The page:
The resulting step size (number of codes) is adequate to convey illumination differences meaningful for the human eye—at all captured light levels—without wasting binary codes. Equal, rather than unequal, steps is the most efficient way to transmit all meaningful information from the sensor though a narrow pipeline to editing/grading software.
The pipeline is the 8-bit, 10-bit, or in rare cases, the 12-bit recording system employed by today’s cameras. While a 12-bit system would be able to directly record linear-light data from my hypothetical 12-bit sensor, the 14- to 16-bit data from real sensors must necessarily be scaled down. Relative to the bit depth of the sensor, 10- and 8-bit recording employs a narrow pipeline.
Setting Exposure for Log Gamma
We know the sensor doesn’t function differently when one enables log mode, so how is dynamic range increased? The answer is revealed by a more complete statement; log gamma increases dynamic range over the dynamic range provided by BT.709. Thus, to understand log gamma we need to see how it differs from BT.709 gamma.
Figure 9 shows optimum recorded signal levels used by three different cameras from exposure to an 18% Gray card and a 90% White card. The chart shows the White signal level shifted from 90-percent downward—depending on the type of log gamma—to an average 62-percent. Likewise, middle-gray (18% Gray card) is decreased from 46-percent to an average 36-percent.
The Y-axis of Figure 8 has been rotated to become the X-axis for Figure 10. The red line indicates the approximate position of the 90-percent (BT.709 White) signal while the blue line indicates the position of the 62-percent (Log White) signal. The horizontal green arrow shows the decrease in the signal for white levels.
This downward shift provides an increase in headroom. The increased headroom makes possible a greater dynamic range. Or, more properly stated, the increase in headroom allows the highlights to be less compressed than they are when BT.709 Gamma Correction is employed.
Shooting log also results in a lower signal level for middle-gray. The signal level decreases from 46-percent (orange line) to 36-percent (violet line).
Visually, the downward exposure shift reduces image brightness. When present in a scene bright highlights will, however, be part of the image. This, of course, is the value of log gamma.
Most video cameras are designed so color saturation increases with image brightness. (This explains one reason why video looks different than film.) When shooting log, image brightness is decreased thereby resulting in lower image saturation. Both lower average brightness and lower saturation yield the flat look characteristic of log gamma video.
Figures 11 and 12 present the upper and lower stops of a video signal after it has been log processed. To obtain correct exposure from my hypothetical 12-bit sensor, I would need to expose an 18% Gray card at 36-percent or a 90% White card at 62-percent. To accomplish this, my camera should offer dual zebras. I would set the lower zebra at either 30% or 60% while the upper zebra would set to either 40% or 70%.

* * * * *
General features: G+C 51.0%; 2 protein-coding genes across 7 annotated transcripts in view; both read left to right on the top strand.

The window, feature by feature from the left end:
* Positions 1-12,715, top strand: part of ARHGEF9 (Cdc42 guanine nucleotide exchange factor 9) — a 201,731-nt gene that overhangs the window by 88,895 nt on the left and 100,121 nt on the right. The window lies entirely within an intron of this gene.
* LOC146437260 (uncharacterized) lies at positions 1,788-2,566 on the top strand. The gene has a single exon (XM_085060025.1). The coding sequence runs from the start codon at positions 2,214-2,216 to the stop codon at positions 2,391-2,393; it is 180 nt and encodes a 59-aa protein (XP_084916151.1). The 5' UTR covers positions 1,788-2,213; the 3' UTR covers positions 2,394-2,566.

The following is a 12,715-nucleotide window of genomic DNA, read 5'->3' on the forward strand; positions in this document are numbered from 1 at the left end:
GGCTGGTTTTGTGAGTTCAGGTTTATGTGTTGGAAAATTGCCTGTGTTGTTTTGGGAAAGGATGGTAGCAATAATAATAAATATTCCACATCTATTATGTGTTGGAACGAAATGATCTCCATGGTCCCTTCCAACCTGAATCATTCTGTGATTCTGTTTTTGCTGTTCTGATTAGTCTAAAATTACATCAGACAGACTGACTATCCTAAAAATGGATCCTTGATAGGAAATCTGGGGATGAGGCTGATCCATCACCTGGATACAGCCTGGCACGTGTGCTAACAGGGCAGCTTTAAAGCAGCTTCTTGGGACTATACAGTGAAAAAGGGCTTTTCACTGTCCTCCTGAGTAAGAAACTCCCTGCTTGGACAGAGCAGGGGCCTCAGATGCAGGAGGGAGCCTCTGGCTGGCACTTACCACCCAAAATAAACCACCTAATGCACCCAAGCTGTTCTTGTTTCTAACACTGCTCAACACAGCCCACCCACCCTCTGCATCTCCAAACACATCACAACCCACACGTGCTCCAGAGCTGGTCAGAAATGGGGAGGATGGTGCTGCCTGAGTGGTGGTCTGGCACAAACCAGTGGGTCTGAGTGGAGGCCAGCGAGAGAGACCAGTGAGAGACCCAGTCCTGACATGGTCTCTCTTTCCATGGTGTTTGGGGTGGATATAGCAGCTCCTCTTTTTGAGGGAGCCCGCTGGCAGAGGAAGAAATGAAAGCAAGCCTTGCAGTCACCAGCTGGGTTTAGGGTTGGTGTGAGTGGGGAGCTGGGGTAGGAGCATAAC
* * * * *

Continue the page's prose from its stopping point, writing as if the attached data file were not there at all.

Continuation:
A sensor typically delivers maximum dynamic range at its nominal sensitivity. Therefore, be sure to set ISO appropriately when shooting log. Some cameras, however, provide their best dynamic range when they are set to a very specific ISO setting. These cameras either automatically switch to the appropriate ISO when log mode is selected, or the camera’s documentation should specify the correct ISO.
Figure 13 shows the log signal when about 1.5 stops of gain have been applied. Headroom naturally is decreased while shadow detail is increased. (Shadow noise may be lower after grading because when grading, less gain will need to be added to the shadows in order to increase shadow detail visibility.) As you can see, the result is a balanced -6/+6 stop dynamic range centered on middle-gray.
Types of Log Gamma
The log signal from my hypothetical 12-bit sensor resulted from applying a simple log function to the linear sensor signal. The processing realities within cameras are very different. Cameras process sensor data to create a match between their sensor and their manufacturer’s desired image goals. Goals—because most cameras offer multiple types of log gamma curves for different purposes. Sony, for example, supports three log curves: S-Log1, S-Log2, and S-Log3.
To accomplish the desired data transformation, sensor data are processed in a more complex way than simply applying a log function. Figure 14 shows that one example of complex processing enables the critical mid-tone areas to have more tonal increments (grayscale) over a 6-stop range, while still yielding a wide dynamic range. You can see how the distance between stops is greater from 3 stops below middle-gray to 3 stops above middle-gray.
Selecting log gamma mode, or selecting from one of several log gammas, determines the manner in which the linear-light signal from a camera’s sensor is transferred to your editing/grading software.
Log Mode and Color Gamut
In many cameras, in addition to enabling log mode, you have the option to select the colorspace of the recorded data. Figure 15 shows five gamut options. (sRGB colorspace is equivalent to BT.709.) There are even larger gamuts such as Canon’s Cinema gamut that is far larger than REC.2020 and is designed to provide a gamut far closer to that provided by motion picture film.
A camera that provides 14-stops (or more) dynamic range, an appropriate log gamma, and a BT.2020 gamut—will capture source material that can become HDR content.